Systemic Hypothermia Improves Outcome of Hypoxic-Ischemic Encephalopathy
Perinatal asphyxia-induced brain injury is one of the most common causes of morbidity and mortality in term and preterm neonates. Birth asphyxia accounts for 23% of neonatal deaths globally and survivors suffer from long term neurological disability and impairment. Although many neuroprotective strategies appeared promising in animal models, most of them were not feasible and effective in human newborns. However, hypothermia was reported not to be effective if introduced beyond and thus should be introduced within 6 hrs after birth.Applying this selection criterion naturally would deprive many patients of the opportunity of hypothermia treatment.
|Study Design:||Allocation: Randomized
Endpoint Classification: Safety/Efficacy Study
Intervention Model: Parallel Assignment
Masking: Double Blind (Subject, Outcomes Assessor)
Primary Purpose: Prevention
|Official Title:||Effect of Systemic Hypothermia on Neonatal Hypoxic-Ischemic Encephalopathy|
- Mortality and disability rate. [ Time Frame: 18 months ] [ Designated as safety issue: Yes ]
|Study Start Date:||July 2002|
|Study Completion Date:||June 2008|
|Primary Completion Date:||June 2008 (Final data collection date for primary outcome measure)|
Hypoxic-ischemic encephalopathy of the newborn infant remains a significant socio-economic health problem worldwide. Moderate to severe HIE of newborn infants is associated with a high rate of death or long-term disabilities. Historically, treatment has been purely supportive including stabilizing cardio-respiratory functions and treating convulsions. Recent multi-center trials assessing the effects of hypothermia demonstrated improved outcome in term neonates with moderate hypoxic-ischemic encephalopathy (HIE). However, hypothermia was not effective beyond 6 hrs after brain injury. The aim of this study was to investigate whether systemic hypothermia induced up to 10 hrs after birth would improve the neurodevelopmental outcome at 18 months in infants with moderate or severe HIE.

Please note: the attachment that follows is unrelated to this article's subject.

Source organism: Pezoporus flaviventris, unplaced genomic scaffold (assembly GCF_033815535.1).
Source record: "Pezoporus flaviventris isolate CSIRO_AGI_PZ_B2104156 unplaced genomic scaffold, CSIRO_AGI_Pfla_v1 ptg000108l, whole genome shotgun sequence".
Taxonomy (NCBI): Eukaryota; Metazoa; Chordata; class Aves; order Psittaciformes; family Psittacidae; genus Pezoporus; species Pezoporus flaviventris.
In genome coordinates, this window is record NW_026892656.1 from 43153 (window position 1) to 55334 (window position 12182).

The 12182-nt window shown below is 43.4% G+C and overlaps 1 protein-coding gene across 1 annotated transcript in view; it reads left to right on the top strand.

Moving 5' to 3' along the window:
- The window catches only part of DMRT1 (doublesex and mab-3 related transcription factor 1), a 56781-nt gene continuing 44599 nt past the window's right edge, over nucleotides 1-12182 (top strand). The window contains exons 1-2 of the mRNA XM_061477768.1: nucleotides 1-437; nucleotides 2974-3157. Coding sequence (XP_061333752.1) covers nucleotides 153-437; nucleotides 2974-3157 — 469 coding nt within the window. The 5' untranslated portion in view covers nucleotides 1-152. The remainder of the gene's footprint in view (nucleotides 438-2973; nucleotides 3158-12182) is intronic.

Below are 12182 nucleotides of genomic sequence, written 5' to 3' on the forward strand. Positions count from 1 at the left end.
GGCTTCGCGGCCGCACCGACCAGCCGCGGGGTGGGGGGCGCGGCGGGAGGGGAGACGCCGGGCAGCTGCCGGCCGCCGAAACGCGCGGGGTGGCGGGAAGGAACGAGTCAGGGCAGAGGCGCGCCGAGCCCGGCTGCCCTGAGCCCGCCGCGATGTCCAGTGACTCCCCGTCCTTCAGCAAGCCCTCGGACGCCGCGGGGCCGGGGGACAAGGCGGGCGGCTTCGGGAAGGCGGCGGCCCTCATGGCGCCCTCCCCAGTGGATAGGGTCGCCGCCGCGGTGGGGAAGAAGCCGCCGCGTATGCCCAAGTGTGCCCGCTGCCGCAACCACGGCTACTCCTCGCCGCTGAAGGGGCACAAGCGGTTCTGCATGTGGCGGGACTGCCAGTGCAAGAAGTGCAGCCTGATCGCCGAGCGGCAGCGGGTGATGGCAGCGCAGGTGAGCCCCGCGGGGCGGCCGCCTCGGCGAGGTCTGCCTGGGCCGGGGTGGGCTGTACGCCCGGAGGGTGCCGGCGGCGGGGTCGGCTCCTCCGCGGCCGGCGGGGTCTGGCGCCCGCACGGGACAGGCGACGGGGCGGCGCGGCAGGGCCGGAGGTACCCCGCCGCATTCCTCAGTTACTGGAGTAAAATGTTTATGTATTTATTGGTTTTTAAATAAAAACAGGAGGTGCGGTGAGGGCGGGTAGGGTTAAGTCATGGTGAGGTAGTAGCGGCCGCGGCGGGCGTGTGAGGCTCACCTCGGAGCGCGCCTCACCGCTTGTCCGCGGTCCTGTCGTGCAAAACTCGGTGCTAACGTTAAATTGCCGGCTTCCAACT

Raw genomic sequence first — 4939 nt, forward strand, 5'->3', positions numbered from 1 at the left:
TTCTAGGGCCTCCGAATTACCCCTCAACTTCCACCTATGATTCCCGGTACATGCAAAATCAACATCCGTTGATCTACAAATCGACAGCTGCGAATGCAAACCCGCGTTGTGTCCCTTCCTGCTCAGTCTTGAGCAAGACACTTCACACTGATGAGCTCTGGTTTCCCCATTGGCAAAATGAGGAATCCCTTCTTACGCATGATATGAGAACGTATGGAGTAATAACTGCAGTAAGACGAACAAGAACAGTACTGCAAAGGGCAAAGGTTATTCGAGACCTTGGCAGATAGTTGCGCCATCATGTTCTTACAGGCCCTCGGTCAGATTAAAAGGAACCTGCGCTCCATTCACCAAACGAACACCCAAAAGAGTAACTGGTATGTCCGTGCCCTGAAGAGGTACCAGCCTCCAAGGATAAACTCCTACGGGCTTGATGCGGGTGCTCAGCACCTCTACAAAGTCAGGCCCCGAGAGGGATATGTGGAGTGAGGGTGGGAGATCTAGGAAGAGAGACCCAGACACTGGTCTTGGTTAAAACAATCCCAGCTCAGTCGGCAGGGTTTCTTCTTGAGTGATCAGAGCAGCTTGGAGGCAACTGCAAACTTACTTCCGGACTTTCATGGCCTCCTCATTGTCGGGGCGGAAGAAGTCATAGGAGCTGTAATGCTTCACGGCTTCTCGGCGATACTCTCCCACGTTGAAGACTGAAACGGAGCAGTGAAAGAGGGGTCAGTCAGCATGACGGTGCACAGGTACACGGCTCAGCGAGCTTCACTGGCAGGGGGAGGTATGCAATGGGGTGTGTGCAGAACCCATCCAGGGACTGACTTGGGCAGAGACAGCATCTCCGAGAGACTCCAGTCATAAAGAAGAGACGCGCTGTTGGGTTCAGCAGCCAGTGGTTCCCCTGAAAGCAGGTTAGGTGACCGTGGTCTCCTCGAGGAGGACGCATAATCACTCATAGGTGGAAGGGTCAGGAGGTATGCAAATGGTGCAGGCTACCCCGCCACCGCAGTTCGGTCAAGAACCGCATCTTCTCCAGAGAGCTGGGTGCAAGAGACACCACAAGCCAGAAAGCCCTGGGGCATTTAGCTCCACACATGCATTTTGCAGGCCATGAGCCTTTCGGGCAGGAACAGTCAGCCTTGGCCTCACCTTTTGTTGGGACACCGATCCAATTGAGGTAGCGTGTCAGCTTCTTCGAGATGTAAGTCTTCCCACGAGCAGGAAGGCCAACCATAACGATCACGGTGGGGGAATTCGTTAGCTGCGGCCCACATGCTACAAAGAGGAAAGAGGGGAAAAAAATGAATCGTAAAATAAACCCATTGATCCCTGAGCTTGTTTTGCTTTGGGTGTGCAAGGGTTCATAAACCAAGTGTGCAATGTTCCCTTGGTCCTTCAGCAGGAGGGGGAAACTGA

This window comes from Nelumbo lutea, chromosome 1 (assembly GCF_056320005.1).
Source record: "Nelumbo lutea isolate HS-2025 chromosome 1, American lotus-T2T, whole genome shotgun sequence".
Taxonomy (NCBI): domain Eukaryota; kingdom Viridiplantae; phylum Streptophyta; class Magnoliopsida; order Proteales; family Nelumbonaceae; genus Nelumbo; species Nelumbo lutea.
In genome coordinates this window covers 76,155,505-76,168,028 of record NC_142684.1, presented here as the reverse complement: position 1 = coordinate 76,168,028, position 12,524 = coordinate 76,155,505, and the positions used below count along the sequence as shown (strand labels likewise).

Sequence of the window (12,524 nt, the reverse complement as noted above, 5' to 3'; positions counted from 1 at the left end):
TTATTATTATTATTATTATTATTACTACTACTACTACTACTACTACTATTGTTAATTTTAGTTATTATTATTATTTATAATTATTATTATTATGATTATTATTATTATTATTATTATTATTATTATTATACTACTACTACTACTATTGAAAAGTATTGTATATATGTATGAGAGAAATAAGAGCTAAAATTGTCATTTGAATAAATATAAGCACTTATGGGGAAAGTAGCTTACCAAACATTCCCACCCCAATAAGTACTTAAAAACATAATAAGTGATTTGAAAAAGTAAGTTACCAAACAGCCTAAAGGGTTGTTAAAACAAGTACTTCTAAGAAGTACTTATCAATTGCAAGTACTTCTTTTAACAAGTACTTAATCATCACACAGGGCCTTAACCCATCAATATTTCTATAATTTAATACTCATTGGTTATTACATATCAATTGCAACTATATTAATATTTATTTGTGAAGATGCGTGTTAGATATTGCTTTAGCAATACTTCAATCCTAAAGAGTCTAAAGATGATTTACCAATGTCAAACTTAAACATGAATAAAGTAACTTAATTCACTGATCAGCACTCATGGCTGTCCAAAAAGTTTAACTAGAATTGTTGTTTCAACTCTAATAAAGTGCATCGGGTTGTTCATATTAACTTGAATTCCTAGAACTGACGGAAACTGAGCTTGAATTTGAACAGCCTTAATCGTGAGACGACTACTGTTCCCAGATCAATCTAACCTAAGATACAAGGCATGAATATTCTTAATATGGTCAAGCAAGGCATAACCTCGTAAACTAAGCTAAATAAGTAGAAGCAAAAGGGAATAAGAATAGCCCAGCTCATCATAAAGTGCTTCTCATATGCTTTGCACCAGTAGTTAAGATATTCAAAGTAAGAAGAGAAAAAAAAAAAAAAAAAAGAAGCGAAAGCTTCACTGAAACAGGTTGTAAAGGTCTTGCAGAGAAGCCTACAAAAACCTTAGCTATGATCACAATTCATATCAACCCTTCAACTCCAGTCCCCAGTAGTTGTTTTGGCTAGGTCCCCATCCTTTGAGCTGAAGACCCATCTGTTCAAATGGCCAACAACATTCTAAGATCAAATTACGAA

|NICU, the Third Affiliated Hospital, Zhengzhou University|
|Zhengzhou, Henan, China, 450052|
|Study Director:||Changlian Zhu, MD, PhD||Zhengzhou University|